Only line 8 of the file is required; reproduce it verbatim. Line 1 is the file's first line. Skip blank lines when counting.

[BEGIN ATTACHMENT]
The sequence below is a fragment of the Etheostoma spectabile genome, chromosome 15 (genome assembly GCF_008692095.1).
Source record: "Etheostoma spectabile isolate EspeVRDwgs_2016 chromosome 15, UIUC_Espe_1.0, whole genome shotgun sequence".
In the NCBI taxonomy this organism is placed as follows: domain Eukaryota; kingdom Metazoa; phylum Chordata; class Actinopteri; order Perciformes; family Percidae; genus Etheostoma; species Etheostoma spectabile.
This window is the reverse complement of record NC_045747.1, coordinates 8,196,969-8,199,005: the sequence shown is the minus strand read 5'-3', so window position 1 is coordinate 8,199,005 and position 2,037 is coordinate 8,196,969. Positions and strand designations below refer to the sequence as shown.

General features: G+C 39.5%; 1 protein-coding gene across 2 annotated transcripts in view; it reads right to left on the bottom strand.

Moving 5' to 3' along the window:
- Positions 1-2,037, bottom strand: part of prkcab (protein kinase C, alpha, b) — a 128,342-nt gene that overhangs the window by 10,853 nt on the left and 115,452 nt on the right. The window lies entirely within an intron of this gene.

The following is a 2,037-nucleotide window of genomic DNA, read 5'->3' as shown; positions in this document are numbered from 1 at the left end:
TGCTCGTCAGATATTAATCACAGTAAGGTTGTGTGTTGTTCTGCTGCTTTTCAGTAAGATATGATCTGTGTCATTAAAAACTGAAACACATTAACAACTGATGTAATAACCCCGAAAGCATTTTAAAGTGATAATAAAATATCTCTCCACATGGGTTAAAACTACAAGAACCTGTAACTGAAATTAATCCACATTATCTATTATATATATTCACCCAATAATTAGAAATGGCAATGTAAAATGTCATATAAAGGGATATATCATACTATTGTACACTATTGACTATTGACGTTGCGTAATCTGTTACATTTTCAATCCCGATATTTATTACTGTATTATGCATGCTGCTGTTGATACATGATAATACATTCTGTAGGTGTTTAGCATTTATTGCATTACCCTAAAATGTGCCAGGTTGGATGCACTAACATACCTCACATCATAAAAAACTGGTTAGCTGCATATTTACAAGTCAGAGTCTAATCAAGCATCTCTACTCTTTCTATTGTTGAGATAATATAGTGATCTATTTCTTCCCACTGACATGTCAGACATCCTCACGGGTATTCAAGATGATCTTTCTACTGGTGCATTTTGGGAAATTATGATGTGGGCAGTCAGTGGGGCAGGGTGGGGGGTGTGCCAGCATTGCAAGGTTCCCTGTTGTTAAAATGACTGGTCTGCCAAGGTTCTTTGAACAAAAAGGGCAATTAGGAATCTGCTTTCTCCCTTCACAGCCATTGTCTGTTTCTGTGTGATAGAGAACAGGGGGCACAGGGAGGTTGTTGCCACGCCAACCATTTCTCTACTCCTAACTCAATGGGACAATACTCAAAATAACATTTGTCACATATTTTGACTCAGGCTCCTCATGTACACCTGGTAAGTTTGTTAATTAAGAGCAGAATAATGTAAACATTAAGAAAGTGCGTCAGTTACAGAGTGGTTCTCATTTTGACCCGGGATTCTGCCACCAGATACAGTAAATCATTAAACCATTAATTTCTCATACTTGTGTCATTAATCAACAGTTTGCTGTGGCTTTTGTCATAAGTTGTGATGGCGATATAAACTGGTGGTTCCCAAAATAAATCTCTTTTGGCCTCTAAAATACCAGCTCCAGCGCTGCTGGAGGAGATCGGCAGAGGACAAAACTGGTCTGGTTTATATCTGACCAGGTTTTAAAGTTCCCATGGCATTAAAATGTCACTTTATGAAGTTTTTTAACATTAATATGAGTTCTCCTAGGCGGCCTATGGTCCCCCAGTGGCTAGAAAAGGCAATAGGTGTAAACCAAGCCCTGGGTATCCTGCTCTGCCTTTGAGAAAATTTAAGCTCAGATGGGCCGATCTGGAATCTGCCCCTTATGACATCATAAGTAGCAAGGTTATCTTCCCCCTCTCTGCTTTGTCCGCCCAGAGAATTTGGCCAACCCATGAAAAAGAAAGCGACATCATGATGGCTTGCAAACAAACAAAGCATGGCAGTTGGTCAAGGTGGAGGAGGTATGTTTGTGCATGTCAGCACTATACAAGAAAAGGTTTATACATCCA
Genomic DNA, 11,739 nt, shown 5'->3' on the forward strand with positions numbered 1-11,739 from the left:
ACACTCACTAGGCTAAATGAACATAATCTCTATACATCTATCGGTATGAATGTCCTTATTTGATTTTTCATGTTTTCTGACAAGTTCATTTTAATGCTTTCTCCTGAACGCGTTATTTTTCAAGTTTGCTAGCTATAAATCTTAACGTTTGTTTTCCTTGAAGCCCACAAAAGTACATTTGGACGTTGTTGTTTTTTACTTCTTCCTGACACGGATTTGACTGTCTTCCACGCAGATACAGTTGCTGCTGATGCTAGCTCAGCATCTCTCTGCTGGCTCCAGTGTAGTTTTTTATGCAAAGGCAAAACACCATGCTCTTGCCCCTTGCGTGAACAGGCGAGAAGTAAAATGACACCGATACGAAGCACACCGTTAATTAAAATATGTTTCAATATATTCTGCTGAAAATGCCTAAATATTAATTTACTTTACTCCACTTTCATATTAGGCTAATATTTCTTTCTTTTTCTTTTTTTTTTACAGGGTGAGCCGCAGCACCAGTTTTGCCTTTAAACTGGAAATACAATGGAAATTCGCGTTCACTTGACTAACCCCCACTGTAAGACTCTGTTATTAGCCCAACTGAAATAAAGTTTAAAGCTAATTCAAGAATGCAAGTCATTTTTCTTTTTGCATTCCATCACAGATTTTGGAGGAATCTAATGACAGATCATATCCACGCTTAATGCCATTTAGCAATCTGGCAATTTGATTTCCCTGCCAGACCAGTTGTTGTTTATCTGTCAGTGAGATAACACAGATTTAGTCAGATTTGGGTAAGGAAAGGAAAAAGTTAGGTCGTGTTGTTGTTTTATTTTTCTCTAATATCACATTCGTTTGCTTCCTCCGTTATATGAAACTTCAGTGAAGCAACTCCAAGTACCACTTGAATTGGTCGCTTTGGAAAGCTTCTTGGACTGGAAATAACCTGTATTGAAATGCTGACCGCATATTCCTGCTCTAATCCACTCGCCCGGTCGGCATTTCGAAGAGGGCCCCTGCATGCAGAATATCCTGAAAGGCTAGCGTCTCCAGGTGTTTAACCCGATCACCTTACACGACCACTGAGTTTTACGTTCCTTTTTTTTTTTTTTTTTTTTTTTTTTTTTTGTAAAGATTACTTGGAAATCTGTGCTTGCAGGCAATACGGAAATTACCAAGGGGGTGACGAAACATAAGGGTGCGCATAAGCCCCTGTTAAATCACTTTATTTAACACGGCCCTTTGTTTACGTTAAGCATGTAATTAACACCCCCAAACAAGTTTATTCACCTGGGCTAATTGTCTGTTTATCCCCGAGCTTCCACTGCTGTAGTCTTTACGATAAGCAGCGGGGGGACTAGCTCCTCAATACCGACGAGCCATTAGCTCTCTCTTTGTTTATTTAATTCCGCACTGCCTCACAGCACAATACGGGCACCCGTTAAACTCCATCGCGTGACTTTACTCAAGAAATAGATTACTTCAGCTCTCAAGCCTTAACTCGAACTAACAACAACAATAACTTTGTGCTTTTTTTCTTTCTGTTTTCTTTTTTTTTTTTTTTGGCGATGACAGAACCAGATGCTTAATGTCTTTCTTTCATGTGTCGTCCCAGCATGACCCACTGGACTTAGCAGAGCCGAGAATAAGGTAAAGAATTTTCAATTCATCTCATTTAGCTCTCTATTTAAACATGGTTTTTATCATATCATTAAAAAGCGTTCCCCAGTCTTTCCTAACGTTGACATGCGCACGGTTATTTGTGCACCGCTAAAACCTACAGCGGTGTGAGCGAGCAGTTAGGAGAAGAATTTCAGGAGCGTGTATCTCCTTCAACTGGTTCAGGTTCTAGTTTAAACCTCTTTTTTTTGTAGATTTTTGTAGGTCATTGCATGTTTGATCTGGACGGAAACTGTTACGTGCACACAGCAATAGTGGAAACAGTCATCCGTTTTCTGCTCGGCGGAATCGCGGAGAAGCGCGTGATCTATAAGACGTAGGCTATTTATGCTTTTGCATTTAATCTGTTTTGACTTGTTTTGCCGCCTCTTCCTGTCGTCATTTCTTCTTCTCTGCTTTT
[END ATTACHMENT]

The following is a 2,037-nucleotide window of genomic DNA, read 5'->3' as shown; positions in this document are numbered from 1 at the left end: